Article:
However, as with claims and accruals, the rate means more than the amount. And with reserves, we like to measure the rate at which the money is being spent. For instance, if a company has a $15 million reserve fund, and it is paying claims at a rate of $1 million a month, one could say their reserve fund has a capacity to pay claims for 15 months. If their reserves dropped to $10 million but their claims payments dropped to $400,000 a month, their reserve capacity would rise to 25 months. If reserves rose to $30 million but claims rose to $1.5 million a month, the reserve capacity would be 20 months.

As we said at the outset, warranty isn't typically a major consideration for most CE vendors. Outside of computers, the claims rates aren't very high. And except when disaster strikes, the reserves aren't very high.

As a multiple of claims paid per month, most CE vendors have a year or less capacity in their warranty reserve funds. In Figure 7, we've plotted a line for both the 77 CE vendors we're spotlighting this week and the hundreds of other manufacturers whose products are outside the CE sector. And while all manufacturers keep their reserves at an average capacity of 16 or 17 months, the CE vendors are down around 11 or 12 months.


Figure 7
Consumer Electronics Warranties
Reserves Held by U.S.-based CE Companies
Compared to All U.S.-based Manufacturers
(in $ millions & months, 2003-2011)

Figure 7


Of course, most CE warranties last for only one year, so this level is entirely appropriate. In fact, some CE warranties cover only parts for one year. Labor is covered for only 90 days. That's bound to turn some potential warranty claims into disposals, as consumers consider the cost of labor vs. replacements.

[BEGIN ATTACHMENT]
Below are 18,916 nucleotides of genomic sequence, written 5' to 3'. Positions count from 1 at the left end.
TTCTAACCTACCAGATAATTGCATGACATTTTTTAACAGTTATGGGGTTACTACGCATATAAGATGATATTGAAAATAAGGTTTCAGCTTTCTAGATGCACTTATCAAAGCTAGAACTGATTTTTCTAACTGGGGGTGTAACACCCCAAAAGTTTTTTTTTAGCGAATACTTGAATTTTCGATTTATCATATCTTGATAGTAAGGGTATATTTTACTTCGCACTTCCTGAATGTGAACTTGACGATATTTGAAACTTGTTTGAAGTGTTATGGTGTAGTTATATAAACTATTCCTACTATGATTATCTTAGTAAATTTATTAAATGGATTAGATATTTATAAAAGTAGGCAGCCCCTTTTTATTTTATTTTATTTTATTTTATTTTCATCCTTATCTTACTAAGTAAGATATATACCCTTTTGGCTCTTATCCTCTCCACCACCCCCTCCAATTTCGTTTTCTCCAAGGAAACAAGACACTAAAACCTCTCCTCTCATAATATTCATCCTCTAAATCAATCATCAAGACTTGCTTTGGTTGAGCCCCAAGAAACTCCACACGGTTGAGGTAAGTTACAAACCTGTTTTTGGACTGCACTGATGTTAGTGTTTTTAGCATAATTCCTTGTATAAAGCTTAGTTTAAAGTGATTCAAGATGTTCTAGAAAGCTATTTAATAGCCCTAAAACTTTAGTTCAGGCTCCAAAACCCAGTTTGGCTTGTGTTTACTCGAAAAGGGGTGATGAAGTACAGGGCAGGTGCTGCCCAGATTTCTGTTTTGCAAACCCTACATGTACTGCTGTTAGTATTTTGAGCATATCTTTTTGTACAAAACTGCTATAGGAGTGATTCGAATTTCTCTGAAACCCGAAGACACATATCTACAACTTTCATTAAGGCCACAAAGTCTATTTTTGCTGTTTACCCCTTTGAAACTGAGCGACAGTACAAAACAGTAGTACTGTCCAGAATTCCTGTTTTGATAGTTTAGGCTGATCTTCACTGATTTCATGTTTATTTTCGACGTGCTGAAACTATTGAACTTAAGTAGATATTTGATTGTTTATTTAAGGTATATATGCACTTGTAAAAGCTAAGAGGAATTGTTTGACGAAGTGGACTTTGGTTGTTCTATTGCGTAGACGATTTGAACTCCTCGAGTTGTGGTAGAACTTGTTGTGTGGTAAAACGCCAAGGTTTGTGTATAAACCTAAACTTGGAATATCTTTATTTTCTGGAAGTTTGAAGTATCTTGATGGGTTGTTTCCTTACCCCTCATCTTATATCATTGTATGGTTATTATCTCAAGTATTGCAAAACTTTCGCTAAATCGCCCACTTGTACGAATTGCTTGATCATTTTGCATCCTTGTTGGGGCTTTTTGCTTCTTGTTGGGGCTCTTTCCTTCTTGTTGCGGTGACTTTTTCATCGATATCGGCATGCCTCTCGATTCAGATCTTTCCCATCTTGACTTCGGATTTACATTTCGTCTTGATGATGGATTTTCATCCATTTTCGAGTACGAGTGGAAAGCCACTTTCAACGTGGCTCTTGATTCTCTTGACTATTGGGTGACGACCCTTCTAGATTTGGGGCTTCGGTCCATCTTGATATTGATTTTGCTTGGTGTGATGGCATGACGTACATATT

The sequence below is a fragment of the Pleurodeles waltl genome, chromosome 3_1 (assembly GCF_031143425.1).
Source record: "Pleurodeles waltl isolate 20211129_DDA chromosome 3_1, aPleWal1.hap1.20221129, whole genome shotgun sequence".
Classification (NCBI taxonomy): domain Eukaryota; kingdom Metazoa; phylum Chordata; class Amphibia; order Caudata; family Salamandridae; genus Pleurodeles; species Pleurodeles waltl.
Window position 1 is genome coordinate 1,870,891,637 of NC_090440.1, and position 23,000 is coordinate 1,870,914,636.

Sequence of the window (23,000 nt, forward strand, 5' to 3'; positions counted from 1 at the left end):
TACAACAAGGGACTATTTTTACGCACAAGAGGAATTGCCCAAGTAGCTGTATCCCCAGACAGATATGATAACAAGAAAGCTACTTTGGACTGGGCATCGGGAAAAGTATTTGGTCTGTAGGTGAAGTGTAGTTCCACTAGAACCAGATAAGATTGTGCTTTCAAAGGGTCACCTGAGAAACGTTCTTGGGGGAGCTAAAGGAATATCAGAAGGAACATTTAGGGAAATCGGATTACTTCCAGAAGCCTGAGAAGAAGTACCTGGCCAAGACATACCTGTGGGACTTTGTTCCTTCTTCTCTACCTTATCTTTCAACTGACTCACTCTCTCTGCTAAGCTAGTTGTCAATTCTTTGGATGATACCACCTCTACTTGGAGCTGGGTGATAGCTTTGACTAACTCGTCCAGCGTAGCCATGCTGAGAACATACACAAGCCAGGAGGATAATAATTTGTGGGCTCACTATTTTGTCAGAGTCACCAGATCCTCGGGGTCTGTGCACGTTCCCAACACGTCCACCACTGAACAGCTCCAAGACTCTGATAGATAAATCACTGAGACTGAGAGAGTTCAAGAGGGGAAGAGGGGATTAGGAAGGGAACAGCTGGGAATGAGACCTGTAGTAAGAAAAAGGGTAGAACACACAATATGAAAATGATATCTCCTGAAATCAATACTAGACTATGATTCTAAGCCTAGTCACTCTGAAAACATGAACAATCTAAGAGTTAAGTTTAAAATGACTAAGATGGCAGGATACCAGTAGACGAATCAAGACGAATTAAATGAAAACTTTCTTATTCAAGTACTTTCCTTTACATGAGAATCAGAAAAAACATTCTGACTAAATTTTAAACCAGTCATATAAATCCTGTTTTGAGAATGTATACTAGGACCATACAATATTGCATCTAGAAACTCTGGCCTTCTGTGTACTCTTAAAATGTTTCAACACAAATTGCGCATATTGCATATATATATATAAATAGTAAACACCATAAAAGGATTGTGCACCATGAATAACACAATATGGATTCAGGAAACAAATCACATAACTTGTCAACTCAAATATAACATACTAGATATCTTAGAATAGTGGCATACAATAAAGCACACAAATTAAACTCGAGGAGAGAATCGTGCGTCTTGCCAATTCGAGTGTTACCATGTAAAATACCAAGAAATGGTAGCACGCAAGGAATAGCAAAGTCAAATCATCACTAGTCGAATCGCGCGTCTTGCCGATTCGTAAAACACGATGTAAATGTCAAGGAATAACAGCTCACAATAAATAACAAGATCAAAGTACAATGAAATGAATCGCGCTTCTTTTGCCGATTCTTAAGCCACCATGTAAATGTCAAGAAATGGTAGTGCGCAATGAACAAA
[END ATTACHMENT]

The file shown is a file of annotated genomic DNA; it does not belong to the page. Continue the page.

Warranties vs. Service Contracts

Also, some of those potential manufacturer's warranty costs are instead going to be picked up by service contracts. And indeed, one of the major selling points behind the AppleCare Protection Plans are their ability to extend technical support coverage past the 90-day mark.

As we mentioned at the outset, extended warranties are a very big deal for consumer electronics vendors. Product warranties? Not so much.

In the computer industry, meanwhile, product warranties are a very big deal. But in CE? Not so much.

Now, as the two markets intermingle, with computer-like devices such as smart phones and tablets becoming popular consumer items, product warranty is becoming a much bigger deal for the handheld device makers. So are extended warranties.

But the problem, as always, is the inability to isolate and analyze just the CE market. The largest CE brands are imports, and most of the largest domestic CE brands are made by computer or telecom companies. Ironically, one of the largest CE-only domestic brands is Microsoft. And they're not spending much on warranty any more.





AMT Warranty Corp.
Fulcrum Analytics
Warranty Chain Management Conference